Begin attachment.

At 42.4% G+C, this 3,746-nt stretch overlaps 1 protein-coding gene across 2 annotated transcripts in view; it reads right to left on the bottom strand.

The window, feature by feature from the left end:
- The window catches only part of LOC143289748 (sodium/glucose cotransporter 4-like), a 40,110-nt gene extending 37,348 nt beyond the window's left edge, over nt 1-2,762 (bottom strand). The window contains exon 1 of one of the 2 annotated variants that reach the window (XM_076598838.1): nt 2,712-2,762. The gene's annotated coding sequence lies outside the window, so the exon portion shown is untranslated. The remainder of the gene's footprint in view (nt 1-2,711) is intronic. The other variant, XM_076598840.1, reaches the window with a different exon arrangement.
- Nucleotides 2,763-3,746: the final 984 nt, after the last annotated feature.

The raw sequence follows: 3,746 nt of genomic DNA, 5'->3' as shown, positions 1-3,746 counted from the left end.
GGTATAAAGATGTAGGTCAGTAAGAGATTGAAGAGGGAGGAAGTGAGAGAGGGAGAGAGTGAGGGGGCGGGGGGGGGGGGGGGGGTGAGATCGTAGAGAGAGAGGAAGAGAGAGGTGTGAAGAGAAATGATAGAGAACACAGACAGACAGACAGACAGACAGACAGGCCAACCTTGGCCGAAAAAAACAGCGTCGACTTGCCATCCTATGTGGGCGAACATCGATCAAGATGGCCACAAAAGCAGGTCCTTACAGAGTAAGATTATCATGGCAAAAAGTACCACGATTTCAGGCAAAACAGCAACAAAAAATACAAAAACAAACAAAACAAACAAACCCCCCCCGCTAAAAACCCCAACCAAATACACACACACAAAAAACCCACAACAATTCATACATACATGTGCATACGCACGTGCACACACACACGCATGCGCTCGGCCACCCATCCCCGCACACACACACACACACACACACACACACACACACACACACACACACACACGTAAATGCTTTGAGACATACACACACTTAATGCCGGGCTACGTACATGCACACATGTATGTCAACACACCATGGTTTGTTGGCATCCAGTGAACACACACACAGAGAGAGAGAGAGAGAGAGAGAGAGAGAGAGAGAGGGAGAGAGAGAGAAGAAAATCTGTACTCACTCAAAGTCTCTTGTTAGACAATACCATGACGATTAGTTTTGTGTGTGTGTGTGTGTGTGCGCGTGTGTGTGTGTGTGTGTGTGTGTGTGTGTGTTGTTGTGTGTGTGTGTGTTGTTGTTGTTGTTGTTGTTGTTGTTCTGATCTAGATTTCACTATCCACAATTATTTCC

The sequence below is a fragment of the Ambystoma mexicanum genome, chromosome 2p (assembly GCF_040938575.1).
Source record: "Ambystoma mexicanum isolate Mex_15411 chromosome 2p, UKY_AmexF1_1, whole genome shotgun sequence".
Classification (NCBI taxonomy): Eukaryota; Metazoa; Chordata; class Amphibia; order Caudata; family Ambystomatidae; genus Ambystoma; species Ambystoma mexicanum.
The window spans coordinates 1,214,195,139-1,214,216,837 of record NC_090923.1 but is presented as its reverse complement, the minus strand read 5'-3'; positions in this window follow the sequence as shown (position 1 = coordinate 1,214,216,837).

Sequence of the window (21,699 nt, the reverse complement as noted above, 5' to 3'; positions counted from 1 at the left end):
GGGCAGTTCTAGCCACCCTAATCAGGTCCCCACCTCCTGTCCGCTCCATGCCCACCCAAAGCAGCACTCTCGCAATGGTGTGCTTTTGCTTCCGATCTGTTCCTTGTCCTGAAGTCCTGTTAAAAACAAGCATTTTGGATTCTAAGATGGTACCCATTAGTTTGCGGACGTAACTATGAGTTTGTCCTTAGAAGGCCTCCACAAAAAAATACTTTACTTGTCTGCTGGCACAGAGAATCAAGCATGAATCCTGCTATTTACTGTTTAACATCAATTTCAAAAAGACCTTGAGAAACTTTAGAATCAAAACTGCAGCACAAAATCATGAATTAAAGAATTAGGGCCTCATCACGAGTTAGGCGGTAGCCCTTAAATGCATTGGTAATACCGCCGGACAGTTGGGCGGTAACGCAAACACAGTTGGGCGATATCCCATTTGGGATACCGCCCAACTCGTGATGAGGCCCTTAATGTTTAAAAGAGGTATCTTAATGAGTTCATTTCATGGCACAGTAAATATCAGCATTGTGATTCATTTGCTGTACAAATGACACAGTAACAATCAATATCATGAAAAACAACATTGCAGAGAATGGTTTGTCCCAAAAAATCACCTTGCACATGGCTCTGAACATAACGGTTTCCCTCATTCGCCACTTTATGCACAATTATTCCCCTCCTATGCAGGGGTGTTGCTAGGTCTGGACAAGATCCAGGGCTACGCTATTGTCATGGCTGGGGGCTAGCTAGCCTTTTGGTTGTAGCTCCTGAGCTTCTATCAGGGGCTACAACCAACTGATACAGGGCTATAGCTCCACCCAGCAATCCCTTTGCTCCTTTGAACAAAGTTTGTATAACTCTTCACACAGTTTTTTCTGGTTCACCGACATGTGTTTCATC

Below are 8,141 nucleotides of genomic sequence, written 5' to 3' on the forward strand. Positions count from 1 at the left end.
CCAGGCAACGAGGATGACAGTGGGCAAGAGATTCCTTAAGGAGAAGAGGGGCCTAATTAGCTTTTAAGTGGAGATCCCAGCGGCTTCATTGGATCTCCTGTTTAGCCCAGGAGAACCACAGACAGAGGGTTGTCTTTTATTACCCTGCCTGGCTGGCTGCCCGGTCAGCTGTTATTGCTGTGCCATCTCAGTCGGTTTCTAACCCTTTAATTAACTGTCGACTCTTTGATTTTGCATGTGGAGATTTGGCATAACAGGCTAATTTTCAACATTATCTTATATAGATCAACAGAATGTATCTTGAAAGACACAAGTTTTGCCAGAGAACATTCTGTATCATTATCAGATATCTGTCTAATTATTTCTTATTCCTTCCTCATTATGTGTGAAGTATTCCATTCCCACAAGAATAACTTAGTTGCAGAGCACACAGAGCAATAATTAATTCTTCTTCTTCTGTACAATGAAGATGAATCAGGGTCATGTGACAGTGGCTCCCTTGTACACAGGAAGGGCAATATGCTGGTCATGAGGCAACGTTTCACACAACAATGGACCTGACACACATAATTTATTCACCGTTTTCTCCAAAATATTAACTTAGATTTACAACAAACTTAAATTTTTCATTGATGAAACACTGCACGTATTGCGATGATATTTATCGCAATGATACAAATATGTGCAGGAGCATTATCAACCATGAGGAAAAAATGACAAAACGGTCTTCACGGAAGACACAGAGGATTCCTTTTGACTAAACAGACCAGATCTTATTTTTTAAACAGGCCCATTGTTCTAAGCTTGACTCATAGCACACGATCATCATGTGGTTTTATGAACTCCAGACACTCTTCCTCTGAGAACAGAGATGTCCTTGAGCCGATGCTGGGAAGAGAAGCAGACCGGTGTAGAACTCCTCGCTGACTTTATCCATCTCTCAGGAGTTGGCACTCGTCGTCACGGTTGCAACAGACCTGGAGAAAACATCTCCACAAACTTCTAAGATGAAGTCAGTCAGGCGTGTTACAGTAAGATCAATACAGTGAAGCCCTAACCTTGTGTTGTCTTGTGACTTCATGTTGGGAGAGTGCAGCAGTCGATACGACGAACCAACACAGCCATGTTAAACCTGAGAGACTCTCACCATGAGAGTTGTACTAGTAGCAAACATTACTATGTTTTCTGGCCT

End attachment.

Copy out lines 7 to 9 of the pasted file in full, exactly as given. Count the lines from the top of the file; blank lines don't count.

The sequence below is a fragment of the Ambystoma mexicanum genome, chromosome 2p (assembly GCF_040938575.1).
Source record: "Ambystoma mexicanum isolate Mex_15411 chromosome 2p, UKY_AmexF1_1, whole genome shotgun sequence".
Classification (NCBI taxonomy): Eukaryota; Metazoa; Chordata; class Amphibia; order Caudata; family Ambystomatidae; genus Ambystoma; species Ambystoma mexicanum.